One lingering sign of my suspect masculinity is my relative indifference to hardware stores. I have nothing against them, and they sometimes give me mild pleasure. But I’m a stranger there. I feel no intimacy walking aisles full of incomprehensibly shaped metal objects. (OK, I know what some of them are, but still….)
This came to mind the other day when I caught a good vibe while shopping in an office supply store, open now that we are in Phase 3 of New York State’s business reopening. These aisles were filled with the tools of my trade. Here I know—and have opinions about—everything on the shelves. I even know the print shop. I’ve written case histories about their business plans and press releases about a manufacturer winning the contract to supply their printing devices. Not much gets by me here.
Probably my mild ecstasy came about in part because my long stretch in pandemic isolation rendered my office supply experience into something bordering on sensory overload. An early warning came when rolling out of the driveway felt like a Springsteen song: “The night’s busting open, these two lanes can take us anywhere.”
Staples or OfficeMax!
But I confess to also having an affinity for office supply stores. When I went out on my own two dozen years ago as a freelance writer / public relations practitioner / communications consultant / fill in the blank for whatever title my paying clients preferred, this was where I bought all the little and some of the big things I needed to become a real business. It felt good at the time, exercising my self-reliance and simultaneously getting a little payback. The agency I’d left wouldn’t give me a laptop computer, so while I could type my notes to phone meetings on my company-supplied desktop computer, I reverted to handwriting at in-person meetings—while others typed on laptops. No more! And the new laptop I bought, wasn’t the Windows machine the agency mandated, but the Macintosh I preferred.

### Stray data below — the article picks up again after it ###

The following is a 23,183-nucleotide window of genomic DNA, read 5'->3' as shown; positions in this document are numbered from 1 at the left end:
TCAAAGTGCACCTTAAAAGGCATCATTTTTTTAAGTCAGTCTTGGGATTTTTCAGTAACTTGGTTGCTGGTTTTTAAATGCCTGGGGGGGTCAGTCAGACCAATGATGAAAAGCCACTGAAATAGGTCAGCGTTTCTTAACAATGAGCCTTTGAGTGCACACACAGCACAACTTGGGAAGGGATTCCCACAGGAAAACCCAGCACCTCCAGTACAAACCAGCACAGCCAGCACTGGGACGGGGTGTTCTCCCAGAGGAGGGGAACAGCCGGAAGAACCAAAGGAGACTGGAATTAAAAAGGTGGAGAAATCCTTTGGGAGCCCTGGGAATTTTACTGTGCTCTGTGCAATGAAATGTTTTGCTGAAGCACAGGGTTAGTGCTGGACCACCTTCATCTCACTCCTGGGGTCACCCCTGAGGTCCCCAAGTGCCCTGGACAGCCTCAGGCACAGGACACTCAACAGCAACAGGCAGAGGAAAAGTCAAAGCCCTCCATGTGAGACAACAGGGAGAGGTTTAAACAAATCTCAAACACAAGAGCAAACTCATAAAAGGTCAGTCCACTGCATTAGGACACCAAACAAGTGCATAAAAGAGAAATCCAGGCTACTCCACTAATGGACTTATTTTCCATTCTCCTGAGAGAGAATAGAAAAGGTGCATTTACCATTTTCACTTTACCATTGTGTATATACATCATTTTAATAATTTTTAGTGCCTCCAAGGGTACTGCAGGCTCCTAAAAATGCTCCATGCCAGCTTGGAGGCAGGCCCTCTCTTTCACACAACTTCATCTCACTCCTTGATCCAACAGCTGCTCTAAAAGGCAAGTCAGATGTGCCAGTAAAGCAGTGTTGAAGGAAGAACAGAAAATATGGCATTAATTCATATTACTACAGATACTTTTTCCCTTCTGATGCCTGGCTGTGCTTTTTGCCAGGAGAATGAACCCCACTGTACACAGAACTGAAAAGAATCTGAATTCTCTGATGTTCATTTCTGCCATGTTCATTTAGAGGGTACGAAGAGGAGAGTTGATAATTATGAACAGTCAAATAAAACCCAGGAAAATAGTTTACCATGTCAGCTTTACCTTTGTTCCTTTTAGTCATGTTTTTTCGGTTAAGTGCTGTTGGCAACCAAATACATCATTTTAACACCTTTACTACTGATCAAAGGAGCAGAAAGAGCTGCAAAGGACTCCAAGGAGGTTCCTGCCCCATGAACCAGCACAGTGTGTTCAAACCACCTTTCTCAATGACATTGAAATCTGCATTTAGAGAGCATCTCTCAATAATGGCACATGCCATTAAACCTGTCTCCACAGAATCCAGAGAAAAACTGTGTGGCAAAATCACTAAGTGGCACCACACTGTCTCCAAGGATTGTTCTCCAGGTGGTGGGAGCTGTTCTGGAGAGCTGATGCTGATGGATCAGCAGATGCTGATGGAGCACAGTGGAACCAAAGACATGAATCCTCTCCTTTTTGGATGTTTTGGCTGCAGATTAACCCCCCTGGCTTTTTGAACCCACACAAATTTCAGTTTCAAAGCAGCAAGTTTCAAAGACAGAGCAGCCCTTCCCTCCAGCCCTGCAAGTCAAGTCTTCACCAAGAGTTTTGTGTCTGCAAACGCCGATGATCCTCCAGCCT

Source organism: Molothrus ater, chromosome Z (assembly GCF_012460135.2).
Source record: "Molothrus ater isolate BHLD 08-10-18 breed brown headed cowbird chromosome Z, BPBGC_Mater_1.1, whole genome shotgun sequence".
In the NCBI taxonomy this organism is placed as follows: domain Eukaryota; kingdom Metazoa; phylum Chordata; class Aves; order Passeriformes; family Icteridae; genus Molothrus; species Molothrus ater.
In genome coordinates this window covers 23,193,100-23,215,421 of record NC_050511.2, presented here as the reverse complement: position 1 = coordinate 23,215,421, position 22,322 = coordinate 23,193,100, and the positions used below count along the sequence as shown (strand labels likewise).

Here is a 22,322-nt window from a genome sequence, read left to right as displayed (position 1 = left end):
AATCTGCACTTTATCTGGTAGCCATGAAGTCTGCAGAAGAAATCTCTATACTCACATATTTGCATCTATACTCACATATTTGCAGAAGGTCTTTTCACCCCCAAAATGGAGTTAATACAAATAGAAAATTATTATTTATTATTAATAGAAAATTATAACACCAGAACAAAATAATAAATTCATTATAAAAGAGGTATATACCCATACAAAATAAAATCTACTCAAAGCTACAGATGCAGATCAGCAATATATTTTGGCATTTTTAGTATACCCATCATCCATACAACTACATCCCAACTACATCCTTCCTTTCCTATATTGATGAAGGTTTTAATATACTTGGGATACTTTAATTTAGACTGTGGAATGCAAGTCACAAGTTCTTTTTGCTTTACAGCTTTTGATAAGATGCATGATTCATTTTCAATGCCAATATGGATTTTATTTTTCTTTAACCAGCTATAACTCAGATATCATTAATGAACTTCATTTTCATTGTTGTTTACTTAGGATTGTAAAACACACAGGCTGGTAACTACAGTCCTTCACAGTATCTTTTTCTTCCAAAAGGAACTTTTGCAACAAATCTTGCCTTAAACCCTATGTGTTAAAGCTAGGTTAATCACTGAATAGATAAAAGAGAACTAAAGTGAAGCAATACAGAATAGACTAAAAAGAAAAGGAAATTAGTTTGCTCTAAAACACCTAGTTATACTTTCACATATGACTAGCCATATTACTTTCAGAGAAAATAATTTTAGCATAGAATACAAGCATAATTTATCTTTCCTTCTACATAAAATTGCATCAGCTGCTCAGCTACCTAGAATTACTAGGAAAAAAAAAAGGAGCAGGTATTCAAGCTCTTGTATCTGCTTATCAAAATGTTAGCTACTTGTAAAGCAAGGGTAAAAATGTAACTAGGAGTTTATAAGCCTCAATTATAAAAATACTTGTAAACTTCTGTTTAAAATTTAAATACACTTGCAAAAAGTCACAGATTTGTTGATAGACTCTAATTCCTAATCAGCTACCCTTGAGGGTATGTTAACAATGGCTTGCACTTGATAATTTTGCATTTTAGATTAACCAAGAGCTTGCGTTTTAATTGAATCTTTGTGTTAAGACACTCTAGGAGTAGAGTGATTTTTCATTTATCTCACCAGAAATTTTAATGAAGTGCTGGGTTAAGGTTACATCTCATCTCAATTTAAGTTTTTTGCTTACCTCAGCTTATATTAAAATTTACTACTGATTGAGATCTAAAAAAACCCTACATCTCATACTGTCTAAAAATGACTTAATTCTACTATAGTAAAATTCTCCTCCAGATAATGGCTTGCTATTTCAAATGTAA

Truth be told I bought the laptop from a mail order company. But the office supply store acquisitions—a headset telephone, a small collection of pens, a well-upholstered office chair and so on—were nearly as exhilarating, fueled by a similar “It’s my time now” esprit.
And what was I doing at the store on this day? I had a two-item list, both throwbacks. A phone splitter would help me rejuvenate the long idle fax capability in my multifunctional printer enabling me to respond to a financial institution’s limited and oddly antiquated information delivery options. (That’s another topic.) And I replenished our paper supply with a new 10-ream (5,000-sheet) box. Didn’t they cost $20 or $30 the last time I came here, I thought as I perused the multi-level shelves of copy paper? I’d heard that paper prices were rising, but double what I paid two years ago?
Hold on, I was in luck. The Hammermill box was on sale just over $30, roughly the amount I expected. It felt like a reprieve, like for once, an institution was watching out for me. (Well, twice if you count the $1,200 pandemic payment from the federal government.)
The warning registered though. Next time out I should expect to pay more for paper. Amid the Black Lives Matters protests, the healthcare failures and the stalled culture and economy, the changes forthcoming in our new normal are starting to pile up.
Photo at the top of the page by Santeri Viinamäki, CC BY-SA 4.0, https://commons.wikimedia.org/w/index.php?curid=58468282